In this article, we examine how a treaty can vary and the factors that courts will consider when considering whether a valid change has taken place. Sometimes it is not only wise, but essential to vary a contract in writing. Commercial contracts often contain a clause stating that an amendment is only effective if it is in writing and signed by all parties. This type of clause aims to strike a balance between flexibility and security. While allowing the parties to vary their agreement (giving the parties the opportunity to reflect subsequent developments and changes in practice), this means that the parties should always have a definitive record of the agreed terms (as they vary over time) and can therefore avoid disputes over the terms governing their relationship. However, there may be other reasons why the implementation of a supplementary agreement by instrument is a good step in such circumstances. One of them could be due to the fact that the underlying contract is itself an act and that there is an argument that an act can only be modified by a single act and not by a simple contract. The second reason why a document might be more appropriate is that the parties negotiate and compromise rights and claims arising from more than one contract. In these circumstances, a formal document should be more useful in the long run. However, until recently, there was some uncertainty as to the obligation of such clauses. Despite the clear wording of these amending clauses, they could have led to contradictory decisions by the English courts. In one case, the Court of Appeal decided that the parties could vary orally or behaviourally, even though the agreement explicitly states that the amendments must be made in writing. Essentially, the Court held that, when they orally agreed to vary a substantial part of their agreement, they also implicitly agreed that the “written amendment” clause no longer applied.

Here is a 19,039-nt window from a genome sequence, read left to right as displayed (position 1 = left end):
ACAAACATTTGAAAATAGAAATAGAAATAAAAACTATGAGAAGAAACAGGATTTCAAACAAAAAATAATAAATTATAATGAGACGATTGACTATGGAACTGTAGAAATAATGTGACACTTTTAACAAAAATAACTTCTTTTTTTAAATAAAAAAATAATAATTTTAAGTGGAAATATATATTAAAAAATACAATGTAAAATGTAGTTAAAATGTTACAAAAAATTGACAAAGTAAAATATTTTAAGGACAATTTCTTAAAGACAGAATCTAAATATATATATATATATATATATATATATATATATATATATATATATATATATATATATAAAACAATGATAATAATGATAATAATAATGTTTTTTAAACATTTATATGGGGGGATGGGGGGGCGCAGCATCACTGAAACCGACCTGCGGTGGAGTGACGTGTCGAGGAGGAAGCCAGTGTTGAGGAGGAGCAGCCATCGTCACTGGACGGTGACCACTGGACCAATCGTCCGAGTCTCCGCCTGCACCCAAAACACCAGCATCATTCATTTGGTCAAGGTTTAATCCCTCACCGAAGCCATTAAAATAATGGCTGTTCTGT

However, following a Supreme Court decision in May 2018, this approach is no longer a good right. Now, the parties may have more confidence that if their contract states that it can only be amended in writing, it is likely that the courts will ups down this provision. However, there may be limited exceptions where one party relies on the other`s assurance that an oral amendment is valid, regardless of the existence of such a clause. In such cases, the doctrine of legal effect may prevent the party from applying the “amendment in writing” clause. In this case, the party who claims that the contract has been amended must demonstrate that there is clear conduct that is inconsistent with the terms of the original contract and that corresponds only to the parties who have agreed to amend those terms. In other words, a party will not be able to establish a variation in conduct if the parties had acted or could have acted exactly as they did without such an agreed variation. . . .